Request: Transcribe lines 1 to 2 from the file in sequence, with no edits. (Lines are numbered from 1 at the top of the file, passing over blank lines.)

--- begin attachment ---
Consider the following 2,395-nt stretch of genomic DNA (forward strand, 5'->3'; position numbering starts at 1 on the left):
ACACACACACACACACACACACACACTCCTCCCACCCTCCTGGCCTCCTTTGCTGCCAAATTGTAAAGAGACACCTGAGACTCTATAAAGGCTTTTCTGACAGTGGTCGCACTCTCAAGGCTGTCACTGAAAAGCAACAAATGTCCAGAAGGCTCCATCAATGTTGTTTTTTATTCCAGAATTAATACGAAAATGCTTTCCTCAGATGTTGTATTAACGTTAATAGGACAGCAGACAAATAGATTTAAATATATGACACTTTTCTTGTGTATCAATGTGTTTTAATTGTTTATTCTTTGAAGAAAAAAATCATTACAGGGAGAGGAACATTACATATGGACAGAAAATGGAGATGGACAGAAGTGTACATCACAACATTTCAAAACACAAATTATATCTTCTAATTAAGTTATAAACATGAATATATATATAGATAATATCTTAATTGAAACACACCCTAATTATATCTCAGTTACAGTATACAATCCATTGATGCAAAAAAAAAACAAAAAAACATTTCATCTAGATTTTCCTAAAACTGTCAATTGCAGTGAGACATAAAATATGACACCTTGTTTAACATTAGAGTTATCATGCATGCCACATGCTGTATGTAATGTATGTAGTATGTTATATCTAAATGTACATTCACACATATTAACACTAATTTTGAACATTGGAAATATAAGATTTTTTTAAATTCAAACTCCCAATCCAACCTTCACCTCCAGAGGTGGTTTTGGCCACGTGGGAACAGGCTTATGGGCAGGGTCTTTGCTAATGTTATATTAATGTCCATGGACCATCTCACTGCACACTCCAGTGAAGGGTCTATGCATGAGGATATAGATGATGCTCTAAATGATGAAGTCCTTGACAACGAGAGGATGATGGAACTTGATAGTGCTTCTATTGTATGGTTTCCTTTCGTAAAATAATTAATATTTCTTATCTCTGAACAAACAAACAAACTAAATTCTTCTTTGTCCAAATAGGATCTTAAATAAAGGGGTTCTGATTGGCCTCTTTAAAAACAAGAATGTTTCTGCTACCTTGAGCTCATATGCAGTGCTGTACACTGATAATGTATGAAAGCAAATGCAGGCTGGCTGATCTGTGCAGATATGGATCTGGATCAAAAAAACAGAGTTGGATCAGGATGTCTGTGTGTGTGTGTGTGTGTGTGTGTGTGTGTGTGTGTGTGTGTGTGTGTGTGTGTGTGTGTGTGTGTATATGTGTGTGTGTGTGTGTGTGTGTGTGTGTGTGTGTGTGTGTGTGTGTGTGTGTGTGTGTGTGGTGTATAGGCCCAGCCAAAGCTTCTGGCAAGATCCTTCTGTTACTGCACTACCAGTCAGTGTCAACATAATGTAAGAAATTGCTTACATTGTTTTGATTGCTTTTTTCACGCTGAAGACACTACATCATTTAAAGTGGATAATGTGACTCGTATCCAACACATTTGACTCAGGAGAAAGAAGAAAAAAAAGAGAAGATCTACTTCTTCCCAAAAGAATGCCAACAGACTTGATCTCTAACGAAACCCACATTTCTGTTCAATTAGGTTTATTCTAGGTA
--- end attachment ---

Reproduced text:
Consider the following 2,395-nt stretch of genomic DNA (forward strand, 5'->3'; position numbering starts at 1 on the left):
ACACACACACACACACACACACACACTCCTCCCACCCTCCTGGCCTCCTTTGCTGCCAAATTGTAAAGAGACACCTGAGACTCTATAAAGGCTTTTCTGACAGTGGTCGCACTCTCAAGGCTGTCACTGAAAAGCAACAAATGTCCAGAAGGCTCCATCAATGTTGTTTTTTATTCCAGAATTAATACGAAAATGCTTTCCTCAGATGTTGTATTAACGTTAATAGGACAGCAGACAAATAGATTTAAATATATGACACTTTTCTTGTGTATCAATGTGTTTTAATTGTTTATTCTTTGAAGAAAAAAATCATTACAGGGAGAGGAACATTACATATGGACAGAAAATGGAGATGGACAGAAGTGTACATCACAACATTTCAAAACACAAATTATATCTTCTAATTAAGTTATAAACATGAATATATATATAGATAATATCTTAATTGAAACACACCCTAATTATATCTCAGTTACAGTATACAATCCATTGATGCAAAAAAAAAACAAAAAAACATTTCATCTAGATTTTCCTAAAACTGTCAATTGCAGTGAGACATAAAATATGACACCTTGTTTAACATTAGAGTTATCATGCATGCCACATGCTGTATGTAATGTATGTAGTATGTTATATCTAAATGTACATTCACACATATTAACACTAATTTTGAACATTGGAAATATAAGATTTTTTTAAATTCAAACTCCCAATCCAACCTTCACCTCCAGAGGTGGTTTTGGCCACGTGGGAACAGGCTTATGGGCAGGGTCTTTGCTAATGTTATATTAATGTCCATGGACCATCTCACTGCACACTCCAGTGAAGGGTCTATGCATGAGGATATAGATGATGCTCTAAATGATGAAGTCCTTGACAACGAGAGGATGATGGAACTTGATAGTGCTTCTATTGTATGGTTTCCTTTCGTAAAATAATTAATATTTCTTATCTCTGAACAAACAAACAAACTAAATTCTTCTTTGTCCAAATAGGATCTTAAATAAAGGGGTTCTGATTGGCCTCTTTAAAAACAAGAATGTTTCTGCTACCTTGAGCTCATATGCAGTGCTGTACACTGATAATGTATGAAAGCAAATGCAGGCTGGCTGATCTGTGCAGATATGGATCTGGATCAAAAAAACAGAGTTGGATCAGGATGTCTGTGTGTGTGTGTGTGTGTGTGTGTGTGTGTGTGTGTGTGTGTGTGTGTGTGTGTGTGTGTGTGTGTATATGTGTGTGTGTGTGTGTGTGTGTGTGTGTGTGTGTGTGTGTGTGTGTGTGTGTGTGTGTGTGGTGTATAGGCCCAGCCAAAGCTTCTGGCAAGATCCTTCTGTTACTGCACTACCAGTCAGTGTCAACATAATGTAAGAAATTGCTTACATTGTTTTGATTGCTTTTTTCACGCTGAAGACACTACATCATTTAAAGTGGATAATGTGACTCGTATCCAACACATTTGACTCAGGAGAAAGAAGAAAAAAAAGAGAAGATCTACTTCTTCCCAAAAGAATGCCAACAGACTTGATCTCTAACGAAACCCACATTTCTGTTCAATTAGGTTTATTCTAGGTA